Date of Award

2012

Degree Type

Thesis

Degree Name

Doctor of Information Technology

School

School of Computer and Security Science

Faculty

Computing, Health and Science

First Advisor

Associate Professor Chiou-Peng Lam

Second Advisor

Associate Professor Philip Hingston

Third Advisor

Dr Martin Masek

Abstract

Red teaming (RT) is a process that assists an organization in finding vulnerabilities in a system whereby the organization itself takes on the role of an “attacker” to test the system. It is used in various domains including military operations. Traditionally, it is a manual process with some obvious weaknesses: it is expensive, time-consuming, and limited from the perspective of humans “thinking inside the box”. Automated RT is an approach that has the potential to overcome these weaknesses. In this approach both the red team (enemy forces) and blue team (friendly forces) are modelled as intelligent agents in a multi-agent system and the idea is to run many computer simulations, pitting the plan of the red team against the plan of blue team.

This research project investigated techniques that can support automated red teaming by conducting a systematic study involving a genetic algorithm (GA), a basic coevolutionary algorithm and three variants of the coevolutionary algorithm. An initial pilot study involving the GA showed some limitations, as GAs only support the optimization of a single population at a time against a fixed strategy. However, in red teaming it is not sufficient to consider just one, or even a few, opponent‟s strategies as, in reality, each team needs to adjust their strategy to account for different strategies that competing teams may utilize at different points. Coevolutionary algorithms (CEAs) were identified as suitable algorithms which were capable of optimizing two teams simultaneously for red teaming. The subsequent investigation of CEAs examined their performance in addressing the characteristics of red teaming problems, such as intransitivity relationships and multimodality, before employing them to optimize two red teaming scenarios. A number of measures were used to evaluate the performance of CEAs and in terms of multimodality, this study introduced a novel n-peak problem and a new performance measure based on the Circular Earth Movers‟ Distance.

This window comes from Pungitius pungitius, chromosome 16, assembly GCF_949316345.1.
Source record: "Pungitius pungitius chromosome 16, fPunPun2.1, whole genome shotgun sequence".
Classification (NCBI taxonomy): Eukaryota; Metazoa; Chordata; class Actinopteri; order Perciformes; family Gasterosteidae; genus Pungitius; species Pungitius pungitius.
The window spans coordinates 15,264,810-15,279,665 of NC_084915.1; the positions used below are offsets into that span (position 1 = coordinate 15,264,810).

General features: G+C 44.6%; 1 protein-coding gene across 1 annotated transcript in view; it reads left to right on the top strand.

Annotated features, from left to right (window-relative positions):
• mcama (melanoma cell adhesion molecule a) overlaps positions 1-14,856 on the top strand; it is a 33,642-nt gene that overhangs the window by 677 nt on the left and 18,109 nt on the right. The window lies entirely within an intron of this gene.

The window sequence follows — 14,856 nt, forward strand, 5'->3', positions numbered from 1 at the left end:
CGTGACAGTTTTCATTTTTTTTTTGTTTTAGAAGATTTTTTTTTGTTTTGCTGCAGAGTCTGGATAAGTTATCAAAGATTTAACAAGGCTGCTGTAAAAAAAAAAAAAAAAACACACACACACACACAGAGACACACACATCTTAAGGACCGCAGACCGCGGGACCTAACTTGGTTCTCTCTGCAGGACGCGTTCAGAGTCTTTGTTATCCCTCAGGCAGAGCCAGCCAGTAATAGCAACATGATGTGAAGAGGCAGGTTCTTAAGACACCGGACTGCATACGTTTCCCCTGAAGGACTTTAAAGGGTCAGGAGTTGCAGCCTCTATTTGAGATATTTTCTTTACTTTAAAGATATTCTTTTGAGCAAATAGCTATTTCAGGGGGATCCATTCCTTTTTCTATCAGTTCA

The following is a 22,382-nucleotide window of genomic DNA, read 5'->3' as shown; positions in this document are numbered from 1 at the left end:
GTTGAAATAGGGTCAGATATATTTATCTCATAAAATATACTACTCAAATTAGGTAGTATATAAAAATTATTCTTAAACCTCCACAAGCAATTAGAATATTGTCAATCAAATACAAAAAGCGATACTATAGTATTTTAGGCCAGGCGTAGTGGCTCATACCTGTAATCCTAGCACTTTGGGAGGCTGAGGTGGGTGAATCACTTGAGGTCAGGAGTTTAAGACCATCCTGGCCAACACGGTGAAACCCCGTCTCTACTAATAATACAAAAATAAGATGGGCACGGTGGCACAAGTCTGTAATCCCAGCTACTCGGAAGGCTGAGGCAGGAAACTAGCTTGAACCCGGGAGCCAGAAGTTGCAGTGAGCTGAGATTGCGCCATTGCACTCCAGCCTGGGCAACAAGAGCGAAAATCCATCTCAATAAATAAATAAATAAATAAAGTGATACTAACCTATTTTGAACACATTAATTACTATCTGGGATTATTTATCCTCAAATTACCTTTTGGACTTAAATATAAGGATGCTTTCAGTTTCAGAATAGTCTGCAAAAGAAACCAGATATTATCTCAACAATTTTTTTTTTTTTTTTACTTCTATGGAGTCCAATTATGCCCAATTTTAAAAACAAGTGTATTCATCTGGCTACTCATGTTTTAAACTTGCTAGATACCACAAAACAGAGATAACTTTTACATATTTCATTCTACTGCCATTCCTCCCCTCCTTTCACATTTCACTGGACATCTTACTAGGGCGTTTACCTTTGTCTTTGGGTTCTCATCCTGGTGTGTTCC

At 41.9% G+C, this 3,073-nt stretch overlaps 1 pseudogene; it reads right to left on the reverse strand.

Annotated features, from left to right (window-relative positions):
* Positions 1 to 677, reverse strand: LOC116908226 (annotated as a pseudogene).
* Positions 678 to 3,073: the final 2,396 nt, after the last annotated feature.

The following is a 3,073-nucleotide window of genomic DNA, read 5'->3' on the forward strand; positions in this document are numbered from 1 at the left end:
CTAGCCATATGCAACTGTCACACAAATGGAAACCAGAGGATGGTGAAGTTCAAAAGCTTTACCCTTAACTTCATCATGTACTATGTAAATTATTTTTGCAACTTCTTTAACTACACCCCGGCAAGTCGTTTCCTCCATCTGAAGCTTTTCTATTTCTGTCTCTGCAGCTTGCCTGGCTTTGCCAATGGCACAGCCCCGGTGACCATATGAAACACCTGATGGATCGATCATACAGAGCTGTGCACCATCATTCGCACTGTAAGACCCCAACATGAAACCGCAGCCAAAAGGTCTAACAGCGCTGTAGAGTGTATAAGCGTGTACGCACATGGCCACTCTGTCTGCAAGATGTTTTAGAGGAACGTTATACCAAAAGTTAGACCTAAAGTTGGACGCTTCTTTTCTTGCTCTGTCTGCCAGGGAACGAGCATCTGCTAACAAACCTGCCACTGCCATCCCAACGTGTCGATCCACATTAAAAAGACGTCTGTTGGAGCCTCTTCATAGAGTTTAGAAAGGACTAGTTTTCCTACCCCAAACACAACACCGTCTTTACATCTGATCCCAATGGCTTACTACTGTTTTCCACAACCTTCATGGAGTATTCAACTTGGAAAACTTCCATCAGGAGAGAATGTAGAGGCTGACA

Results from the investigations involving an intransitive number problem, multimodal problem and two red teaming scenarios showed that in terms of the performance measures used, there is not a single algorithm that consistently outperforms the others across the four test problems. Applications of CEAs on the red teaming scenarios showed that all four variants produced interesting evolved strategies at the end of the optimization process, as well as providing evidence of the potential of CEAs in their future application in red teaming.

The developed techniques can potentially be used for red teaming in military operations or analysis for protection of critical infrastructure. The benefits include the modelling of more realistic interactions between the teams, the ability to anticipate and to counteract potentially new types of attacks as well as providing a cost effective solution.

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